"Is it herself, and is she truly here,
"And was I dreaming when I heard
"That she was dead last year?
"Or was it true, and is she but a shade
"Who brings a fleeting joy to eye and ear,
"Cold though so kind, and will she gently fade
"When her sweet ghostly part is played
"And the light-curtain falls at dawn of day?"
But while my heart was troubled by this fear
So deeply that I could not speak it out,
Lest all my happiness should disappear,
I thought me of a cunning way
To hide the question and dissolve the doubt.
"Will you not give me now your hand,
"Dear Marguerite," I asked, "to touch and hold,
"That by this token I may understand
"You are the same true friend you were of old?"
She answered with a smile so bright and calm
It seemed as if I saw new stars arise
In the deep heaven of her eyes;
And smiling so, she laid her palm
In mine. Dear God, it was not cold
But warm with vital heat!
"You live!" I cried, "you live, dear Marguerite!"
Then I awoke; but strangely comforted,
Although I knew again that she was dead.
Yes, there's the dream! And was it sweet or sad?
Dear mistress of my waking and my sleep,
Present reward of all my heart's desire,
Watching with me beside the winter fire,
Interpret now this vision that I had.
But while you read the meaning, let me keep
The touch of you: for the Old Year with storm
Is passing through the midnight, and doth shake
The corners of the house, -- man oh! my heart would break
Unless both dreaming and awake
My hand could feel your hand was warm, warm, warm!
The White Bees
Long ago Apollo called to Aristæus,
youngest of the shepherds,
Saying, "I will make you keeper of my bees."
Golden were the hives, and golden was the honey;
golden, too, the music,
Where the honey-makers hummed among the trees.
Happy Aristæus loitered in the garden, wandered
in the orchard,
Careless and contented, indolent and free;
Lightly took his labour, lightly took his pleasure,
till the fated moment
When across his pathway came Eurydice.
Then her eyes enkindled burning love within him;
drove him wild with longing,
For the perfect sweetness of her flower-like face;
Eagerly he followed, while she fled before him,
over mead and mountain,
On through field and forest, in a breathless race.
But the nymph, in flying, trod upon a serpent;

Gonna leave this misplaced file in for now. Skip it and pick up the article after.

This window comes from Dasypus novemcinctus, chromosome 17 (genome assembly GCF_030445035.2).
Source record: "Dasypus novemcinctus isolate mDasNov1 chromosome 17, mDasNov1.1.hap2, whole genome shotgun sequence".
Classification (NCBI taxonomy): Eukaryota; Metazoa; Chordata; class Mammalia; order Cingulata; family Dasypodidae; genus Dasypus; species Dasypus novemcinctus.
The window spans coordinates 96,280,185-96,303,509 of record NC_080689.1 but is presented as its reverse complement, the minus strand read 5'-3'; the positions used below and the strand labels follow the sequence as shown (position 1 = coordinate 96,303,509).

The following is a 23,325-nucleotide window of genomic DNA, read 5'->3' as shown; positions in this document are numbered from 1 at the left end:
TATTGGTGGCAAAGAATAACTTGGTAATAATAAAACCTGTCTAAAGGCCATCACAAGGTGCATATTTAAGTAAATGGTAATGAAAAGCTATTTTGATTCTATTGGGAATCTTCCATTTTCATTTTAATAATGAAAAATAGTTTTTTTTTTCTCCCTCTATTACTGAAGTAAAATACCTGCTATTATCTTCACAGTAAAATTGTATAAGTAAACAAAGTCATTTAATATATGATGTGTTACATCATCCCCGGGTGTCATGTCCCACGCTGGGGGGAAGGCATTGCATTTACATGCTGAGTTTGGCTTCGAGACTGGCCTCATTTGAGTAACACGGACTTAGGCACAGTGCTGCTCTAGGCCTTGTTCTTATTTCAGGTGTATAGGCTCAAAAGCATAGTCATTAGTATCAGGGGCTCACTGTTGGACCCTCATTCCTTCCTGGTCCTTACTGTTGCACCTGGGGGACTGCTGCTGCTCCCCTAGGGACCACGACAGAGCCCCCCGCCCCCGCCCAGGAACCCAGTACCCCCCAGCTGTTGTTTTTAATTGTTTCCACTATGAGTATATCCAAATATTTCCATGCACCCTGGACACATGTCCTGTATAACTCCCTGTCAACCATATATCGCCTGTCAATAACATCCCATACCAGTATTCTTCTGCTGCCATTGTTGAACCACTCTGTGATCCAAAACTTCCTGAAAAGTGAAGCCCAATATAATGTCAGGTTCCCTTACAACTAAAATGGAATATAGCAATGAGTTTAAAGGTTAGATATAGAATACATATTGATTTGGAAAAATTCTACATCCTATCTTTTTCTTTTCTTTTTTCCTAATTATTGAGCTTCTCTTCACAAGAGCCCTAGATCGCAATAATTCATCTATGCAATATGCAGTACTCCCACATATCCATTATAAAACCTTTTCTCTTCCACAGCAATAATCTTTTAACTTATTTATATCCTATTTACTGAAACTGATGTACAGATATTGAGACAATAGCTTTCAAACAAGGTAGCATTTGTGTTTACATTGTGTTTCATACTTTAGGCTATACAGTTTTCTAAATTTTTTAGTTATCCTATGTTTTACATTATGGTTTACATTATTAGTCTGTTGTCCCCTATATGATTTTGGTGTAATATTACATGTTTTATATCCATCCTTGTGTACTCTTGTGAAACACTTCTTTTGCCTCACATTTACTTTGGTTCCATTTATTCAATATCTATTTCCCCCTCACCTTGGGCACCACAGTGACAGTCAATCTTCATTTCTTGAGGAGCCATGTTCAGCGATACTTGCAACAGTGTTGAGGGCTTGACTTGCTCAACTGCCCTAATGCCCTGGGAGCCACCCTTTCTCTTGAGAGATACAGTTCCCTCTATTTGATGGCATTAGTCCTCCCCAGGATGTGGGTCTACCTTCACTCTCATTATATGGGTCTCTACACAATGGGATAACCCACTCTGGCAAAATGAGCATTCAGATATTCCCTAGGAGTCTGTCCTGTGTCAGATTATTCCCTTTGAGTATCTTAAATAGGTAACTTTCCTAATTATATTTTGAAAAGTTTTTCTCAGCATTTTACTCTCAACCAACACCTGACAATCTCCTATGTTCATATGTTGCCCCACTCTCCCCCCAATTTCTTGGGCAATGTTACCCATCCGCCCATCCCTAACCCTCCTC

like a dream she vanished;
Pluto's chariot bore her down among the dead;
Lonely Aristæus, sadly home returning, found his
All the hives deserted, all the music fled.
Mournfully bewailing, -- "ah, my honey-makers,
where have you departed?" --
Far and wide he sought them, over sea and shore;
Foolish is the tale that says he ever found them,
brought them home in triumph,
Joys that once escape us fly for evermore.
Yet I dream that somewhere, clad in downy
whiteness, dwell the honey-makers,
In aerial gardens that no mortal sees:
And at times returning, lo, they flutter round us,
gathering mystic harvest,
So I weave the legend of the long-lost bees.
THE SWARMING OF THE BEES
WHO can tell the hiding of the white bees' nest?
Who can trace the guiding of their swift home flight?
Far would be his riding on a life-long quest:
Surely ere it ended would his beard grow white.
Never in the coming of the rose-red Spring,
Never in the passing of the wine-red Fall,
May you hear the humming of the white bee's wing
Murmur o'er the meadow, ere the night bells call.
Wait till winter hardens in the cold grey sky,
Wait till leaves are fallen and the brooks all freeze,
Then above the gardens where the dead flowers lie,
Swarm the merry millions of the wild white bees.
Out of the high-built airy hive,
Deep in the clouds that veil the sun,
Look how the first of the swarm arrive;
Timidly venturing, one by one,
Down through the tranquil air,
Wavering here and there,
Large, and lazy in flight, --
Caught by a lift of the breeze,
Tangled among the naked trees, --
Dropping then, without a sound,
To their rest on the ground.
Thus the swarming is begun.
Count the leaders, every one
Perfect as a perfect star
Till the slow descent is done.
Look beyond them, see how far
Down the vistas dim and grey,
Multitudes are on the way.
Now a sudden brightness
Dawns within the sombre day,
Over fields of whiteness;
And the sky is swiftly alive
With the flutter and the flight
Of the shimmering bees, that pour
From the hidden door of the hive
Till you can count no more.
Now on the branches of hemlock and pine
Thickly they settle and cluster and swing,
Bending them low; and the trellised vine
And the dark elm-boughs are traced with a line
Of beauty wherever the white bees cling.
Now they are hiding the wrecks of the flowers,
Softly, softly, covering all,
Over the grave of the summer hours
Spreading a silver pall.
Now they are building the broad roof ledge,
Into a cornice smooth and fair,
Moulding the terrace, from edge to edge,
Into the sweep of a marble stair.
Wonderful workers, swift and dumb,
Numberless myriads, still they come,
Thronging ever faster, faster, faster!
Where is their queen? Who is their master?
The gardens are faded, the fields are frore,
How will they fare in a world so bleak?
Where is the hidden honey they seek?
What is the sweetness they toil to store
In the desolate day, where no blossoms gleam?
Forgetfulness and a dream!
But now the fretful wind awakes;
I hear him girding at the trees;